Michael Crowley examines the many lacunae in the Obama Af-Pak plan. Among them:

Obama promised to accelerate training to create an Afghan army of 134,000 and a police force of 82,000 by 2011. But, he added, "[I]ncreases in Afghan forces may very well be needed as our plans to turn over security responsibility to the Afghans go forward." In fact, there's little doubt that a country of 32 million people will require much more. Just ask Holbrooke, Obama's State Deparment point man for the region. Speaking in Brussels last week about the target police force size, which had previously been reported, Holbrooke said that "[e]veryone we talked to without exception -- Afghans, insurgency experts, the government, American military -- agreed that was not sufficient." So, what number would be sufficient? And how close to that number will Obama feel obligated to get before he's ready to exit? That remains unclear.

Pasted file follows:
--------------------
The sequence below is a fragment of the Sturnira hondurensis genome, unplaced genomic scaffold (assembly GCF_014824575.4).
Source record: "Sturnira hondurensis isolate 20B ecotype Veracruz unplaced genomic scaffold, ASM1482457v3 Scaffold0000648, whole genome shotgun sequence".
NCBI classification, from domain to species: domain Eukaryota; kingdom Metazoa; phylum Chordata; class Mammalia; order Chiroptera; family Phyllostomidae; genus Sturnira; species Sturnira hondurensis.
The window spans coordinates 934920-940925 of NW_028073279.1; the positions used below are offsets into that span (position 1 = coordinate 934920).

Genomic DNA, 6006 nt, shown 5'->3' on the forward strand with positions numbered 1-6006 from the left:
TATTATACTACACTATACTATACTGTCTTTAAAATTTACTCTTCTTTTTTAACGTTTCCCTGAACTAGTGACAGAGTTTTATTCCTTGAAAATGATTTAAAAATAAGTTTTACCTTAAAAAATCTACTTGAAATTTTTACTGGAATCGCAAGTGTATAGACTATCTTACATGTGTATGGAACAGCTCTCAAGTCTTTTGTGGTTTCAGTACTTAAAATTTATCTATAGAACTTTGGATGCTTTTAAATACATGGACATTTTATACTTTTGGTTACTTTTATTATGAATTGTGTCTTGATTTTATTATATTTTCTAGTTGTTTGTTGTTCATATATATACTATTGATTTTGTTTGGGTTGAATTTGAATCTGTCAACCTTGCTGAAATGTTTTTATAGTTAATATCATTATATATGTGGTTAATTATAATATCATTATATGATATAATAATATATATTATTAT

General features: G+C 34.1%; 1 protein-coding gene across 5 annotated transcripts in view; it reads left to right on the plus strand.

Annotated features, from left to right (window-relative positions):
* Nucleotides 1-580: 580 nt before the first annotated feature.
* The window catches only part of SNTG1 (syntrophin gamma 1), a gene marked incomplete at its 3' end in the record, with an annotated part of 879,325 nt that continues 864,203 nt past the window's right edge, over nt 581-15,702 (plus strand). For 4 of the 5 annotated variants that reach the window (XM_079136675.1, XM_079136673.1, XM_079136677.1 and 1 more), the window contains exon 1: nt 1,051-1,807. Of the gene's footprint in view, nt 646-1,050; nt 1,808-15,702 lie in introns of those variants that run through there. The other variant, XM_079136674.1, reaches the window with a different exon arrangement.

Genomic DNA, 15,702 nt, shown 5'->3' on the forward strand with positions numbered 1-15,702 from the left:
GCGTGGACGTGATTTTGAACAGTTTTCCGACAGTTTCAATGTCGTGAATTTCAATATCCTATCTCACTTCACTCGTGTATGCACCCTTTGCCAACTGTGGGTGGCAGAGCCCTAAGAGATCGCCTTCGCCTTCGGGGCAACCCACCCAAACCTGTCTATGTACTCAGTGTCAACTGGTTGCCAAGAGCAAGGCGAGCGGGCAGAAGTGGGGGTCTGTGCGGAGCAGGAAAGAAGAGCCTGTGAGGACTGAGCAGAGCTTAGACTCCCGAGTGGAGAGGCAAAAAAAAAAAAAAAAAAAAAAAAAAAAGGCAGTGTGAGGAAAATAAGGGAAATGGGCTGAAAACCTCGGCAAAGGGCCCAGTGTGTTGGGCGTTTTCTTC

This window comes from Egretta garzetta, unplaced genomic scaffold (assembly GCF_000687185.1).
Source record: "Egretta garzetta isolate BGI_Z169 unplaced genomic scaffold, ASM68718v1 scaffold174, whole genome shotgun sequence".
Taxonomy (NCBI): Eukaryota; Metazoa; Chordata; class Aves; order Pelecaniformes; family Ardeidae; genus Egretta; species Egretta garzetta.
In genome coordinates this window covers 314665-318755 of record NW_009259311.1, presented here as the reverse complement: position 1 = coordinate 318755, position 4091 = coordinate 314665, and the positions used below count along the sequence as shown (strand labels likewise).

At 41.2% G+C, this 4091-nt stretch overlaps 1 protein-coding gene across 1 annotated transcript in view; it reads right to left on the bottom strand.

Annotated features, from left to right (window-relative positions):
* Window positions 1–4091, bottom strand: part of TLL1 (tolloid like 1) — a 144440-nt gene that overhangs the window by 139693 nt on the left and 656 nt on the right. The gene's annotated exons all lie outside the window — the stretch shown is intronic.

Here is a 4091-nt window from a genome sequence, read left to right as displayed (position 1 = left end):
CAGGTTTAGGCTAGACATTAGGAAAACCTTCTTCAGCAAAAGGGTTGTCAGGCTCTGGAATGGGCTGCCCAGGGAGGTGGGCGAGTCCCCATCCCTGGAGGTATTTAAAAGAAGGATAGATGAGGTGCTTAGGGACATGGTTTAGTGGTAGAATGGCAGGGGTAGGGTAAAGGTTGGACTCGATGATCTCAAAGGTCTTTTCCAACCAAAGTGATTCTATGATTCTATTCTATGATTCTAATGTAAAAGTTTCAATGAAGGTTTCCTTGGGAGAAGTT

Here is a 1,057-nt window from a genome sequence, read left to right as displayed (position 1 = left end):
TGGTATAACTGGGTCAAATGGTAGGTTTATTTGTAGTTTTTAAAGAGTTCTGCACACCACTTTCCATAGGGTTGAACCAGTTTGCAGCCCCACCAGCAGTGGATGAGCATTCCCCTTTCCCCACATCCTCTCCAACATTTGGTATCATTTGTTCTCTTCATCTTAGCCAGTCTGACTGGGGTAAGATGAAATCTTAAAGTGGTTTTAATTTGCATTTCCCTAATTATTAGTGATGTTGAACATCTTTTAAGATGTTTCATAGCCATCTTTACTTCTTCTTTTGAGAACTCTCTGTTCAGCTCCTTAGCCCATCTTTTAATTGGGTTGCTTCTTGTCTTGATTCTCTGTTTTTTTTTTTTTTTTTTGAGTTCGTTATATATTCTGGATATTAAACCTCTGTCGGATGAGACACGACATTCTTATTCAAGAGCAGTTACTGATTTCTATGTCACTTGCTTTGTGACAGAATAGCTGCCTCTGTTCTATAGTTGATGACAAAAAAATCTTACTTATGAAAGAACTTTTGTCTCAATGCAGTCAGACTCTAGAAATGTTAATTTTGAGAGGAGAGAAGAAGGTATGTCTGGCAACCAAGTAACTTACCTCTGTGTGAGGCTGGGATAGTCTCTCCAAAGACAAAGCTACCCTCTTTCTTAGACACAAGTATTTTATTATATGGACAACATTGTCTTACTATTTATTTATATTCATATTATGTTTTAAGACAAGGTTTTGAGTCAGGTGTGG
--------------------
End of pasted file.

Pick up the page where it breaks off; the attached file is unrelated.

The more I read the more depressed I get. I simply do not believe that we will be able to rid the region of Islamist terrorists by military force, diplomatic genius or civilian outreach. And I suspect that our very intervention has spawned more of these terrorists than might have existed otherwise. The only reason we are there is because Osama bin Laden used the place as a base for the 19 unarmed men who perpetrated 9/11. The question we have to ask is: How is our current policy going to prevent another 19 unarmed men from wreaking havoc in the same way?

I don't see it. And what are the unintended consequences of extending this war into Pakistan, and adding more and more resources to Afghanistan? God knows. 

I just try to imagine what the founders would say. With this level of debt, with another country, Iraq, still jammed with US troops, and still deeply unstable, with a global recession threatening to gut our capacity to finance even basic domestic needs, we are about to tackle a region of this complexity and danger. At some level, it is unhinged. It presupposes American responsibility for things we cannot understand, cannot control and cannot defeat. Its premise is imperial responsibility, not a reasonable assessment of national security. Does that make me sound like an isolationist? If isolationism means not trying to remake Afghanistan and Pakistan, then absolutely.

We want to hear what you think about this article. Submit a letter to the editor or write to letters@theatlantic.com.